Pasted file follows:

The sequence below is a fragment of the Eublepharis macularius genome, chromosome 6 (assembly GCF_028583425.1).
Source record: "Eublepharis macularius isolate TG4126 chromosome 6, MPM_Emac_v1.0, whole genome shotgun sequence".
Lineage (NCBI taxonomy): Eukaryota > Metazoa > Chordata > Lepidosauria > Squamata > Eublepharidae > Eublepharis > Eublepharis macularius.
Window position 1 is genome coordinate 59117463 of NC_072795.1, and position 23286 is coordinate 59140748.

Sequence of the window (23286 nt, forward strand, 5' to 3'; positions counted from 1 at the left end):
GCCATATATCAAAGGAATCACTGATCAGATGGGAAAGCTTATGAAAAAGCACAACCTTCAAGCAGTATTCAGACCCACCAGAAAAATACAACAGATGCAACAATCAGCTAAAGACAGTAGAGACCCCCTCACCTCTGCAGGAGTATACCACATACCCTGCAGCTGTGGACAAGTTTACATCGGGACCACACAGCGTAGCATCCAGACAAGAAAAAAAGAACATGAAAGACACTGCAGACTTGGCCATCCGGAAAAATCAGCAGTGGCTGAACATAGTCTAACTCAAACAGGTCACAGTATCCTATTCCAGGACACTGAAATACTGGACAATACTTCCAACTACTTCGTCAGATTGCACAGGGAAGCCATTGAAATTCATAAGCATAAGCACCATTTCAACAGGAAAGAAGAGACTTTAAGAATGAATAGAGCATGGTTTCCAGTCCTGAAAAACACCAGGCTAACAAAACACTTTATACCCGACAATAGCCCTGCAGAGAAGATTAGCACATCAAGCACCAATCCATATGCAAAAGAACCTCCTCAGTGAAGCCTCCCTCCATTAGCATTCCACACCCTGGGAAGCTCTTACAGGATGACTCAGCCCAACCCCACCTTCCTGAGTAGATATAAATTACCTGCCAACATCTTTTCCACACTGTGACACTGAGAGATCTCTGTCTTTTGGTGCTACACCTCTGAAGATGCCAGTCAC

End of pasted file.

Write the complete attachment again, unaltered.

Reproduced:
The sequence below is a fragment of the Eublepharis macularius genome, chromosome 6 (assembly GCF_028583425.1).
Source record: "Eublepharis macularius isolate TG4126 chromosome 6, MPM_Emac_v1.0, whole genome shotgun sequence".
Lineage (NCBI taxonomy): Eukaryota > Metazoa > Chordata > Lepidosauria > Squamata > Eublepharidae > Eublepharis > Eublepharis macularius.
Window position 1 is genome coordinate 59117463 of NC_072795.1, and position 23286 is coordinate 59140748.

Sequence of the window (23286 nt, forward strand, 5' to 3'; positions counted from 1 at the left end):
GCCATATATCAAAGGAATCACTGATCAGATGGGAAAGCTTATGAAAAAGCACAACCTTCAAGCAGTATTCAGACCCACCAGAAAAATACAACAGATGCAACAATCAGCTAAAGACAGTAGAGACCCCCTCACCTCTGCAGGAGTATACCACATACCCTGCAGCTGTGGACAAGTTTACATCGGGACCACACAGCGTAGCATCCAGACAAGAAAAAAAGAACATGAAAGACACTGCAGACTTGGCCATCCGGAAAAATCAGCAGTGGCTGAACATAGTCTAACTCAAACAGGTCACAGTATCCTATTCCAGGACACTGAAATACTGGACAATACTTCCAACTACTTCGTCAGATTGCACAGGGAAGCCATTGAAATTCATAAGCATAAGCACCATTTCAACAGGAAAGAAGAGACTTTAAGAATGAATAGAGCATGGTTTCCAGTCCTGAAAAACACCAGGCTAACAAAACACTTTATACCCGACAATAGCCCTGCAGAGAAGATTAGCACATCAAGCACCAATCCATATGCAAAAGAACCTCCTCAGTGAAGCCTCCCTCCATTAGCATTCCACACCCTGGGAAGCTCTTACAGGATGACTCAGCCCAACCCCACCTTCCTGAGTAGATATAAATTACCTGCCAACATCTTTTCCACACTGTGACACTGAGAGATCTCTGTCTTTTGGTGCTACACCTCTGAAGATGCCAGTCAC